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Gov. Pawlenty signs new ballpark bill

Minnesota governor signs ballpark bill

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MINNEAPOLIS -- Minnesota Gov. Tim Pawlenty signed the Twins-Hennepin County new ballpark legislation in a special on-field ceremony before Friday night's game against the Mariners.

Pawlenty inked his signature at 7:22 p.m. CT, which prompted a standing ovation and officially ended the franchise's long wait for an outdoor stadium.

"Baseball has a way of bringing families together, and Minnesota is a family," Pawlenty told the Metrodome crowd. "Baseball memories happen from generation to generation, and a big part of why we're doing this tonight is to give the next generation memories."

Over the last decade of debate, Twins fans have dealt with talk of relocation and contraction. The bill, among other things, includes a 30-year, iron-clad lease that guarantees the team's future in Minnesota.

"We are preserving baseball for generations to come," said Twins Sports Inc. president Jerry Bell.

The new stadium will be located in the Warehouse District north of the Target Center, and it will be ready for the start of the 2010 season. The $522 million project -- $130 million of which will be paid by the club -- will fund the 42,000-seat, natural grass ballpark that has a view of the Minneapolis downtown skyline.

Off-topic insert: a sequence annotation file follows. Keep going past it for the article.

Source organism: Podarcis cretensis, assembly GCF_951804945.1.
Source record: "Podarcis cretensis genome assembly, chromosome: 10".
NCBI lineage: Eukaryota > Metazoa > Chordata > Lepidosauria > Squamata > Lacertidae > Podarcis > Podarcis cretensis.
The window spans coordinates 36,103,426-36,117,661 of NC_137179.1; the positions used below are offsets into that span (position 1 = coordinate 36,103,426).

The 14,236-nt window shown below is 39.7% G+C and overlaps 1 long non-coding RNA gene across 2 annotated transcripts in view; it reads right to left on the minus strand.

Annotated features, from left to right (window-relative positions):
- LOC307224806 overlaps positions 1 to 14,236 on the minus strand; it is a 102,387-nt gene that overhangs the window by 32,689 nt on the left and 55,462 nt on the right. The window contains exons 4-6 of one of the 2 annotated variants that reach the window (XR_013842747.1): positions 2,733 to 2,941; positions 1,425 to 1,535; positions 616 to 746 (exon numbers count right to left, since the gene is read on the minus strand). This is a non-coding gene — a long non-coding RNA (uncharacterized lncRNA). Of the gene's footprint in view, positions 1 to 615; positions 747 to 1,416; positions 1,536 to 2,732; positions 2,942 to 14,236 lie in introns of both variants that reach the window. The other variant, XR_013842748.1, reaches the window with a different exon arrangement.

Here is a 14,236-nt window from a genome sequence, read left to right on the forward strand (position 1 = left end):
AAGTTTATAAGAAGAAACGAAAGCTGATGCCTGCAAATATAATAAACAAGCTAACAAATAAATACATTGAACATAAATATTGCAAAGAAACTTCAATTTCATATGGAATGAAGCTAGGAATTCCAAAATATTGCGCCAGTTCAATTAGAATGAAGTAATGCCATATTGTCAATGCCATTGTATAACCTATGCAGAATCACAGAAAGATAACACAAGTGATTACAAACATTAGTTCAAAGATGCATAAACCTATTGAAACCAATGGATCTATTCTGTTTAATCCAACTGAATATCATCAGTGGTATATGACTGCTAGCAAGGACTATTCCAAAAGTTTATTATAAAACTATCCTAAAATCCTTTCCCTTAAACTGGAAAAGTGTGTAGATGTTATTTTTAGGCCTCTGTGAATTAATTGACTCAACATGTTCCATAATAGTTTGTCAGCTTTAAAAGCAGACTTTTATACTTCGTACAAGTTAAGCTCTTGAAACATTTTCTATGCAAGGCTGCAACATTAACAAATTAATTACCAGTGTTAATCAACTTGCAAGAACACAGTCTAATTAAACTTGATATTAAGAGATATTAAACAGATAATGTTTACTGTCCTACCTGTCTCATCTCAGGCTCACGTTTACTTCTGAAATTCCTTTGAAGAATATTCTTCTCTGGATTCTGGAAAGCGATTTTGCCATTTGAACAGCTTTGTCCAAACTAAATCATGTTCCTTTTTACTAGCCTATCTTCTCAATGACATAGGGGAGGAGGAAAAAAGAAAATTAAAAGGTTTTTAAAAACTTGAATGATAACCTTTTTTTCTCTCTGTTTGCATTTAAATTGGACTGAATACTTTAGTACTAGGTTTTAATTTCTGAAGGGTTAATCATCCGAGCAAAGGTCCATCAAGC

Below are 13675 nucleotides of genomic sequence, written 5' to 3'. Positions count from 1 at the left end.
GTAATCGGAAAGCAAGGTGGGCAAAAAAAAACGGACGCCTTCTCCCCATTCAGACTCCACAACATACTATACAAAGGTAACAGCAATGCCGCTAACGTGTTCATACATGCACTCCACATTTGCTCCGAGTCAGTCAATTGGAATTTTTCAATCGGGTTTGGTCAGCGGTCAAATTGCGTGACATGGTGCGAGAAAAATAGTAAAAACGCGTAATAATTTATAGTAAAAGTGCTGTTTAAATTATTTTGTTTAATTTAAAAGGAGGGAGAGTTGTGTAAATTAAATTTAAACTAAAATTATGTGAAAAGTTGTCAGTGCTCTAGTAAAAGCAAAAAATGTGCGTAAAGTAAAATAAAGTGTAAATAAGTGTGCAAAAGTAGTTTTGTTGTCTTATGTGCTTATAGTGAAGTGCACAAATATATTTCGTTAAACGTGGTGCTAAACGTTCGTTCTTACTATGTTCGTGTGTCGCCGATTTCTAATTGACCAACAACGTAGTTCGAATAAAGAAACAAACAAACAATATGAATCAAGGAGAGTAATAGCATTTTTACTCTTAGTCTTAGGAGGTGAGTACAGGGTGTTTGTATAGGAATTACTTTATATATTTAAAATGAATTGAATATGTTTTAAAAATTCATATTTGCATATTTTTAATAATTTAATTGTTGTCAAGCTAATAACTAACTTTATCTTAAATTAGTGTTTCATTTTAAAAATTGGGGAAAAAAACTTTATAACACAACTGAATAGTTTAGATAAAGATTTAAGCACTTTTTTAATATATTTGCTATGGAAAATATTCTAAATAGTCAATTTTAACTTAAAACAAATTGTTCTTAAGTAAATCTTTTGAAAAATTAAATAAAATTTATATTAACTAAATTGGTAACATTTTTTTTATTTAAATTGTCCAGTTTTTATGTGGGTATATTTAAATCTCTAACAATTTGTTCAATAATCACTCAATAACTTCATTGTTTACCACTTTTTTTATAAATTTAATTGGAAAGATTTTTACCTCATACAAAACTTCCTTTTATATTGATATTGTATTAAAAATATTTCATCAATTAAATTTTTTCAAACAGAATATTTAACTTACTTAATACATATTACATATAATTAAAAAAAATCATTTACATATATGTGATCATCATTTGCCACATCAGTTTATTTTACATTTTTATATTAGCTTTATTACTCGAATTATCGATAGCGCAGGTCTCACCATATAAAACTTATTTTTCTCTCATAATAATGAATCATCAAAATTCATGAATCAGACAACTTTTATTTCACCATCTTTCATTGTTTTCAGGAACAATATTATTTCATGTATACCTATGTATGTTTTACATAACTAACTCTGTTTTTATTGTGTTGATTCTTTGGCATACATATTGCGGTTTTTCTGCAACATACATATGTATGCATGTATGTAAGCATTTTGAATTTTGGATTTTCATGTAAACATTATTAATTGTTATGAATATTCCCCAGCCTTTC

"Tonight, we start a fantastic journey to build the best ballpark in America," Hennepin County commissioner Mike Opat said.

Ground is scheduled to be broken in the fall of 2007, which will begin a transition back to an open-air venue for the Twins. The team played at open-air Met Stadium from the time it moved to Minnesota in 1961 until 1981. The Twins have played indoors at the Metrodome since 1982.

"It's been a long time coming," manger Ron Gardenhire said. "And it's very exciting to see the governor out here and sign a bill. I'd like to be over there when they have the first shovel digging in the ground with a hard hat on. That'd be a pretty good moment, too."

Seventeen former Twins players were at the ceremony, including Harmon Killebrew, Rod Carew and Tony Oliva.

Jason Brummond is an associate reporter for MLB.com. This story was not subject to the approval of Major League Baseball or its clubs.

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